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How to Edit Your Photos

I absolutely love photography as a hobby, and with that comes photo editing. Over the years, the process of editing photos has become another art form for me, in addition to photography. There is so much you can do with photo editing, and I love playing around with different apps to find a style that I love. My most-used apps are the popular ones like VSCO and Adobe Lightroom, but I also have a couple more niche apps that I want to share!

Before I get started, it’s important to note that everyone has a different style of editing that they like. There’s no “right” way of editing photos! My editing style has definitely evolved over the years, and I’m sure it will continue to!

Apple Photos Editing

Some iPhone users often overlook Apple’s photo editing feature that’s in the Photos app. For minor adjustments such as turning up the brilliance or giving the photo a warmer tone, the Photos app is great. It’s quick, easy, and the subtle difference can really change a photo.

photo edits: increased brilliance, saturation, and vibrance to bring out some of the colors of the photo to reflect the colors in real life


This app is one many people’s go-to app for editing and has been one of mine for years. The VSCO app itself is free and contains the majority of the editing tools with a few free filters. I’m on the VSCO yearly membership plan ($19.99/yr), and I think it’s worth it to get access to all the filters and some more editing features.

The main reason why I switched from the free version to the paid version is because I really like to tweak certain colors of the photo without editing the rest of the image. To do this, I love to take advantage of the HSL scale (edits the hue, saturation, lightness of each color) to do specific color-grading. With HSL, I sometimes don’t even use filters because I love the “enhanced natural” look. Additionally, the yearly membership plan allows you to also edit video, which is really great for color grading!

For beginners who are just starting to dabble in photo-editing, VSCO is a great starter app because they have preset filters that you can edit with. Once you feel more comfortable, you can start to play around with the other editing tools and adjust it to your liking.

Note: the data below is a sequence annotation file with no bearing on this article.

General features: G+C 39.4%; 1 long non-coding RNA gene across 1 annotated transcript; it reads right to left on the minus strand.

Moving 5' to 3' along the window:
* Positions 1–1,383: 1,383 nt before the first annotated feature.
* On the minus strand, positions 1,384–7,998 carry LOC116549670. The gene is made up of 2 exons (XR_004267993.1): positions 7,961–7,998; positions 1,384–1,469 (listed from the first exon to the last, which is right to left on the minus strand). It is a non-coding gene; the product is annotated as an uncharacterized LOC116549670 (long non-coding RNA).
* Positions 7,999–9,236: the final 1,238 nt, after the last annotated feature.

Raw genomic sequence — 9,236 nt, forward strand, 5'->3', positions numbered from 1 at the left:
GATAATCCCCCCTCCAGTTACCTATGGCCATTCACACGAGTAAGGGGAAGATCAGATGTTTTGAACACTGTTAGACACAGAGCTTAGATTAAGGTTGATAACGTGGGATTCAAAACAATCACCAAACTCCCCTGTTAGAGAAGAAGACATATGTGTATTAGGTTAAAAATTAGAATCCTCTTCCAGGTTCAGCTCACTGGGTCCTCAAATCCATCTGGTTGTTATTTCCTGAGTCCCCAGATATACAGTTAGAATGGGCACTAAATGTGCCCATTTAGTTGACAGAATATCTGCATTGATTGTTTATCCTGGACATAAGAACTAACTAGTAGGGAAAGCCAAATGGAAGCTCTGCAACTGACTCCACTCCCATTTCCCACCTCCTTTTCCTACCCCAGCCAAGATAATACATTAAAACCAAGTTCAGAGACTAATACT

photo edits: used the E2/Essence filter, decreased the temperature (slightly), used the HSL color grading to edit the majority of the colors (especially the yellow and green hues)
photo edits: used the E2/Essence filter, increased exposure, decrease temperature (slightly), increased the tint to bring out the pinks of the houses, increased saturation, and used the HSL color grading to edit the orange hues of the photo to be more pink

Adobe Lightroom

While VSCO is great for editing iPhone photos, Lightroom is my go-to for all photos taken on DSLR or mirrorless cameras. Color grading and lighting adjustments (exposure, highlights, shadows, whites, blacks) in Lightroom are incredible! Sometimes, I’ll bring my iPhone photos into Lightroom to adjust lighting too. Other editing apps like VSCO don’t have good exposure/shadow/highlight tools to fix bad lighting because they generally lower the quality of the photo. The paid Lightroom mobile version is $5/month and the paid Lightroom desktop version is $9.99/month. Both of these have more features than the free mobile version, but the free Lightroom mobile version has been sufficient for the photography that I do.

photo edits: increased exposure, increased shadows, increased temperature (to make the photo feel warmer), increased the whites and blacks (to lighten up the photo), slightly lowered the tint to bring out the greens, used the color grading tools to tweak the colors slightly


I love using Afterlight to add dust overlays to my photos. It’s a really subtle way to elevate a basic photo! If you like to edit your film photos, this dust effect works perfectly and fits the film photo vibe.

photo edits: added the dust1 overlay to the photo

General Photo-Editing Tips

  • Increase shadows and/or lift blacks to lighten up photos

  • If your photo is overexposed, lower the highlights and play around with the colors

  • If you want a cohesive look for your Instagram/blog/etc., stick to similar editing styles for all your photos (don’t forget that different filters can still look cohesive together)

  • Create your own “editing recipes” on VSCO and presets on Adobe Lightroom so you can copy and paste settings to multiple photos

Remember, the key is to experiment until you find what you like!

- Katherine Yu

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